The continuing conflict in Libya is impacting the health & welfare of the average Libyan in a way that many people aren't aware of outside of the capital city.
Since the offensive by LNA forces at the beginning of April, Tripoli's sanitation services have been cut-off from the region's main landfill, some 50 km. outside of the city. This has led local authorities to dump the city's rubbish at a makeshift site on the outskirts of the city still under GNA control.
The haphazard nature of the garbage dumping has created a sanitation crisis for nearby residents, who worry about a negative impact on their health. Some locals have described the growing garbage piles as being "higher than passing cars".
While collection & disposal have continued unabated in Tripoli's wealthier neighbourhoods, they have become increasingly less frequent in other parts of the city. This has resulted in many residents dumping their household waste on the streets. The problem has progressed to the point that some people have taken matters into their own hands, standing guard over their homes to ensure no one illegally dumps trash in their vicinity.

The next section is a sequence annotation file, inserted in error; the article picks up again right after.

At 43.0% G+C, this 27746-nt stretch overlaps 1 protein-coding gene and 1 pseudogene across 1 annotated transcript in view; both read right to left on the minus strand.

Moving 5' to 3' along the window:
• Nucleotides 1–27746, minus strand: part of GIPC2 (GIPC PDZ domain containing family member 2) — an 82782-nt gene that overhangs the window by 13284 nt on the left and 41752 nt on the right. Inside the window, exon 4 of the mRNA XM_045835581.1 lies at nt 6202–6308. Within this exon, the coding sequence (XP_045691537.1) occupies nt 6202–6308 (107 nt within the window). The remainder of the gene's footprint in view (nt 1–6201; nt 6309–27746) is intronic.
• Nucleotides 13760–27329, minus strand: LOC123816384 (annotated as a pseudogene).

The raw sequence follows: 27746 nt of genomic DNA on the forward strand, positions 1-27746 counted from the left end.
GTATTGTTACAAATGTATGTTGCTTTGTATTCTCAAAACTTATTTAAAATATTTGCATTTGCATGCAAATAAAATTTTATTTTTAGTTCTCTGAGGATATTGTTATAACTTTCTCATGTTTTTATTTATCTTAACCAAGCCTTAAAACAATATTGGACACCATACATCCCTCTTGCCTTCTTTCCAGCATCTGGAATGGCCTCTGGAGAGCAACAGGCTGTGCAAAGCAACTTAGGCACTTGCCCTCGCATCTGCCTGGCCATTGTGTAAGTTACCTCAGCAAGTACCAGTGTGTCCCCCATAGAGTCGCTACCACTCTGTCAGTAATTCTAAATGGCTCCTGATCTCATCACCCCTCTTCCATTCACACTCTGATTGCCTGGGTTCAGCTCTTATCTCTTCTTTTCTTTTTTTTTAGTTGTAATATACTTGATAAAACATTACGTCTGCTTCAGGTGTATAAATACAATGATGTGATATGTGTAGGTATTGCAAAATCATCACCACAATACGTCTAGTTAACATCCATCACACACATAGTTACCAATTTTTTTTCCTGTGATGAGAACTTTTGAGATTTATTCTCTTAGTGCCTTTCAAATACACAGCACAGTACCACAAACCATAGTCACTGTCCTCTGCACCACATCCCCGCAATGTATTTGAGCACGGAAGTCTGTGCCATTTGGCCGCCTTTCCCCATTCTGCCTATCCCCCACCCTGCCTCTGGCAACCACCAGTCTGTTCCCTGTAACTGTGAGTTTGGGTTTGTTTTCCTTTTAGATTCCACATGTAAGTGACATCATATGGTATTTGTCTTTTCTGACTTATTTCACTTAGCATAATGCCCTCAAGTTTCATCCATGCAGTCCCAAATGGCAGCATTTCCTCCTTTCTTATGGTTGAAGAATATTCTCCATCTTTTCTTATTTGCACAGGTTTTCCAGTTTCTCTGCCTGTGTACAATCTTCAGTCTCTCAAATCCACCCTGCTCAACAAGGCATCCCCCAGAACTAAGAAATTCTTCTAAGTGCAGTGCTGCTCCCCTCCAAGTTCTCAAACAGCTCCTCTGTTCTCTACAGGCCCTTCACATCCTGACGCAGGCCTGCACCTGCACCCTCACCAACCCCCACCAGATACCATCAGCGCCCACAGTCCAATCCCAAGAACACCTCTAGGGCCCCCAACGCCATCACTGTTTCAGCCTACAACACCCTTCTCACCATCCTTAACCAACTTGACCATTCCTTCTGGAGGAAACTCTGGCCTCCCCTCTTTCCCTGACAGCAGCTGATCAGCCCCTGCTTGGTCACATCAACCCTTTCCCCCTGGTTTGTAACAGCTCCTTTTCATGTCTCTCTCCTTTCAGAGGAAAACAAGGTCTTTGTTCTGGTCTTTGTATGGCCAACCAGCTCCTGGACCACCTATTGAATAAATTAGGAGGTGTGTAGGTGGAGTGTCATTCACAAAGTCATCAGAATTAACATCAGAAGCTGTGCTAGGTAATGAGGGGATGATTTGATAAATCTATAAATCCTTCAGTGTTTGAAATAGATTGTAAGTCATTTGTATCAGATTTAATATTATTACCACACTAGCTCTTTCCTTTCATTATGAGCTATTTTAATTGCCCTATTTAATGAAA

While life has continued with less disruption during the current fighting than one might expect in certain areas, the growing garbage crisis is beginning to take its toll. Civilian infrastructure in the capital is growing increasingly strained, and it is only a matter of time before a breakdown.